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Engineers rely on efficient simulations that provide them with reliable data in order to make proper engineering design decisions. The purpose of this thesis is to design adaptive numerical methods for multiscale problems in this spirit. We consider elliptic homogenization problems discretized by the finite element heterogeneous multiscale method (FE-HMM). Unlike standard (single-scale) finite element methods, our multiscale discretization scheme relies on coupled macro and micro finite elements. The framework of the HMM allows to design an algorithm that follows the classical finite element structure on the macro level. The fine scales of the multiscale problems are taken into account by replacing the element-wise numerical integration over unknown macroscopic data by a numerical integration over suitably averaged micro solutions. These micro solutions are obtained from micro FE problems on sampling domains within the macro elements. This thesis is divided into two parts. In the first part, we discuss a short and versatile FE implementation of the multiscale algorithm. The implementation is flexible, easy to use and to modify and can handle simplicial or quadrilateral FE and various macro-micro coupling conditions for the constrained micro problems. The implementation of time-dependent problems is also discussed. Numerical examples including three dimensional problems are presented and demonstrate the efficiency and the versatility of the computational strategy. In the second part (the main part of this thesis), we present an a posteriori error analysis for the FE-HMM. The a posteriori analysis enables us to estimate the accuracy of a numerical solution (and therefore its reliability) and further it allows for the design of adaptive numerical methods, which are the most efficient. The crucial component for the design of an adaptive multiscale method is the introduction of appropriate error indicators. As the error indicators depend on macroscopic data (such as the macroscopic diffusion tensor) that are not readily available, we construct error indicators that only depend on the available macro and micro FE solutions, available from previous computations. We provide a posteriori estimates for the upper and lower bound in the energy norm. The corresponding macroscopic mesh refinement strategy is therefore both reliable and efficient. The microscopic mesh is refined simultaneously and – under appropriate assumptions – optimally with the macroscopic mesh. This means that the strategy reduces the macro and micro error at the same rate. In the case of a uniformly oscillating tensor and exact micro computations, the standard a posteriori error estimates for the FEM applied to the homogenized problem are recovered. Numerical experiments confirm the efficiency and reliability of the adaptive multiscale method and demonstrate the optimality of the chosen macro-micro coupling. We extend the adaptive FE-HMM to higher order FE. We further derive a posteriori estimates for the error in quantities of interest that are needed to make certain design decisions; the quantity of interest is represented by a linear functional. We derive and analyze a multiscale counterpart to the classical dual-weighted residual method and design a corresponding goal-oriented adaptive multiscale method. The efficiency of the method is shown in numerical experiments.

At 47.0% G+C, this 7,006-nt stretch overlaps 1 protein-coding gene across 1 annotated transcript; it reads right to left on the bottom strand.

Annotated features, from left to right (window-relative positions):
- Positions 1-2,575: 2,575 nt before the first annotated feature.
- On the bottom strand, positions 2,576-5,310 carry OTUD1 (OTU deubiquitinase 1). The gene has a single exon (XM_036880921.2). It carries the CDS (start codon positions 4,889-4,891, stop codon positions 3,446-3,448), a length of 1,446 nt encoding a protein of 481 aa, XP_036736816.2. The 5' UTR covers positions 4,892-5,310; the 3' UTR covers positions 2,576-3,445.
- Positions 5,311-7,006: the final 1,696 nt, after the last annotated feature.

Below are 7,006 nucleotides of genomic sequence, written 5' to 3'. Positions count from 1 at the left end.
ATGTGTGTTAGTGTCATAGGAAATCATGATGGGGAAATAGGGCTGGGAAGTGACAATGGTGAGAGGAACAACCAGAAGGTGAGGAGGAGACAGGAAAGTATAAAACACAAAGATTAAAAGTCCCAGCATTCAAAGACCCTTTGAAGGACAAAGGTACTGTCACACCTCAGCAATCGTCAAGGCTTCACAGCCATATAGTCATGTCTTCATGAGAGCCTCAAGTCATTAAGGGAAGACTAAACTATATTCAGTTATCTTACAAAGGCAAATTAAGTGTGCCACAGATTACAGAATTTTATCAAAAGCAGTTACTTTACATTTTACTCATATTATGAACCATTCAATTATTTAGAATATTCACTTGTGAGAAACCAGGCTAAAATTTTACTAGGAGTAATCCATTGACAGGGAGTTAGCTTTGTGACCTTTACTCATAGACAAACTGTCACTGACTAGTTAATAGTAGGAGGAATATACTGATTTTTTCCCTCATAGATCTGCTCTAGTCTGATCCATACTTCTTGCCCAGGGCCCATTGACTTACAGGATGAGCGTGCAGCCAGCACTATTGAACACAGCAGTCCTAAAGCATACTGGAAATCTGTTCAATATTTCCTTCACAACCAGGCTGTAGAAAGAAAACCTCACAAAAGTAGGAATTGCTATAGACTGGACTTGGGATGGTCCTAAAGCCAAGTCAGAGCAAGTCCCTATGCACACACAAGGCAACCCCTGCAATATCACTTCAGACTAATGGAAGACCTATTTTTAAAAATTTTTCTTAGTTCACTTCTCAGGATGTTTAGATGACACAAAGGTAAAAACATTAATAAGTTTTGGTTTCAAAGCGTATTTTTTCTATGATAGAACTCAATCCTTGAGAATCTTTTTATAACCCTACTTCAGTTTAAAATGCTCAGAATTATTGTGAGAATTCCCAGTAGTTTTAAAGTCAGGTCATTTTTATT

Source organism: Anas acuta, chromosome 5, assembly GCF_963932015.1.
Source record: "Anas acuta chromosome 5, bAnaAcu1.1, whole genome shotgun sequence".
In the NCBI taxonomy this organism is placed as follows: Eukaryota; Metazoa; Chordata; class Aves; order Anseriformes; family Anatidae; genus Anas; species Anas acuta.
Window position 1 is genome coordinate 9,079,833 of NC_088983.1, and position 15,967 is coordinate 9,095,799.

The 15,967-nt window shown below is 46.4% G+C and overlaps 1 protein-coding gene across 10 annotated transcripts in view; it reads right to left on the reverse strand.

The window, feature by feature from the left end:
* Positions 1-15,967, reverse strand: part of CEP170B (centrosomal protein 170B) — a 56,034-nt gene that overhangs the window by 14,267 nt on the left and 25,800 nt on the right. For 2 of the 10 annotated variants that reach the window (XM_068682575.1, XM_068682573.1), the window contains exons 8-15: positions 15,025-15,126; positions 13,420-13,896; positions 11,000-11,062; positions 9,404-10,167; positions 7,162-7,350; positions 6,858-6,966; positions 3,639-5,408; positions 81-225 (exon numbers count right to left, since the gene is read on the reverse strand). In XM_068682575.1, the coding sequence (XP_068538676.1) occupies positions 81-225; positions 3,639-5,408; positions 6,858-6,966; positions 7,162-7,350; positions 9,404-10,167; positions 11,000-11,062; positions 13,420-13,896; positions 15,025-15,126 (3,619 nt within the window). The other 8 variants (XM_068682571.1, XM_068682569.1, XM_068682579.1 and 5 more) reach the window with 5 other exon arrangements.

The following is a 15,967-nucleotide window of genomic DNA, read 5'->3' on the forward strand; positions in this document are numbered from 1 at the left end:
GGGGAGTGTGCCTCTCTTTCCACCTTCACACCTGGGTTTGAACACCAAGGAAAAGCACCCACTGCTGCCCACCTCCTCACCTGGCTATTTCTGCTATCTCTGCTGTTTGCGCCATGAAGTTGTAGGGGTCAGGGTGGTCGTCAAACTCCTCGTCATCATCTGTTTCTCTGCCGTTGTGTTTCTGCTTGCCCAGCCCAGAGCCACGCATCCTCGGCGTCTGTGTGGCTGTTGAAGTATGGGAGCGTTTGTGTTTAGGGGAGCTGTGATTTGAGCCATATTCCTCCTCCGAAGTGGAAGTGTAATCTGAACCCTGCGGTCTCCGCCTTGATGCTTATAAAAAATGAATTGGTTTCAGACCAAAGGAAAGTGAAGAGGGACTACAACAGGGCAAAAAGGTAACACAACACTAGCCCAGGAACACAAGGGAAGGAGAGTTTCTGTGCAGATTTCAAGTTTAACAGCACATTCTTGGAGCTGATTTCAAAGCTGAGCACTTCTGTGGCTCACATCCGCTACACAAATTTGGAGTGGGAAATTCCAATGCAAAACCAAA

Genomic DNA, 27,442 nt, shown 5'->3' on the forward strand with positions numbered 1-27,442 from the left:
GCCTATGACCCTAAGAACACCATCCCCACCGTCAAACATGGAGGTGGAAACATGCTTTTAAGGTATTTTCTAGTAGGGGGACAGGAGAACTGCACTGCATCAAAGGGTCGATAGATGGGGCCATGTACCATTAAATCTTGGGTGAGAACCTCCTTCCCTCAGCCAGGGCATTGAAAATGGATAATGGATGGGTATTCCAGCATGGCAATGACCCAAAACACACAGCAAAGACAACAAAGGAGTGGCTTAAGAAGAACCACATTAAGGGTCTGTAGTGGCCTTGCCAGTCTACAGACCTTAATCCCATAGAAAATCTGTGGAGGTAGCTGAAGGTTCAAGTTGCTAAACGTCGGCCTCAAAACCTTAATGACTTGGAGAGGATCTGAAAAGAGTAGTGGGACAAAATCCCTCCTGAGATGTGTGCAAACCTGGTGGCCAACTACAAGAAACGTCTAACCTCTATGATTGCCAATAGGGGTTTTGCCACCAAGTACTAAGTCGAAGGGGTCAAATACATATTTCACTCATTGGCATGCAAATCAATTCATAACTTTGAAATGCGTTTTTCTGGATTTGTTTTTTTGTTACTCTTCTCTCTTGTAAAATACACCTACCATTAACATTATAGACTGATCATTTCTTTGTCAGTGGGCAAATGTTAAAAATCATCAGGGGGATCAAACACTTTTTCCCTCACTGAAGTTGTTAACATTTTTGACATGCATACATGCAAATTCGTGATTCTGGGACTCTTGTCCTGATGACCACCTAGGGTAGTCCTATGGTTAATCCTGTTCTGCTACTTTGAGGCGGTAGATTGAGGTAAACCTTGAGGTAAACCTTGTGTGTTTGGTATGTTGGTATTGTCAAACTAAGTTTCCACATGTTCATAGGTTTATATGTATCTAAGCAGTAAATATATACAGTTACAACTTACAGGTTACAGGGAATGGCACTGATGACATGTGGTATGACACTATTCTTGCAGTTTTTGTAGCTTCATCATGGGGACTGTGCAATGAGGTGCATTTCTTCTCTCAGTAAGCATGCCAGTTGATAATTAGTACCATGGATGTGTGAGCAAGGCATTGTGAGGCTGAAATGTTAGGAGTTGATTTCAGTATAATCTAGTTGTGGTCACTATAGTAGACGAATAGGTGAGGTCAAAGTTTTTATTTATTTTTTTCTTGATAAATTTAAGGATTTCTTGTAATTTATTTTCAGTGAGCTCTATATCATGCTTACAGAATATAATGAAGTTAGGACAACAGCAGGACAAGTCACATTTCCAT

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A numerical model is presented for the simulation of complex fluid flows with free surfaces. The unknowns are the velocity and pressure fields in the liquid region, together with a function defining the volume fraction of liquid. Although the mathematical formulation of the model is similar to the volume of fluid (VOF) method, the numerical schemes used to solve the problem are different. A splitting method is used for the time discretization. At each time step, two advection problems and a generalized Stokes problem are to be solved. Two different grids are used for the space discretization. The two advection problems are solved on a fixed, structured grid made out of small rectangular cells, using a forward characteristic method. The generalized Stokes problem is solved using a finite element method on a fixed, unstructured mesh. Numerical results are presented for several test cases: the filling of an S-shaped channel, the filling of a disk with core, the broken dam in a confined domain. (C) 1999 Academic Press.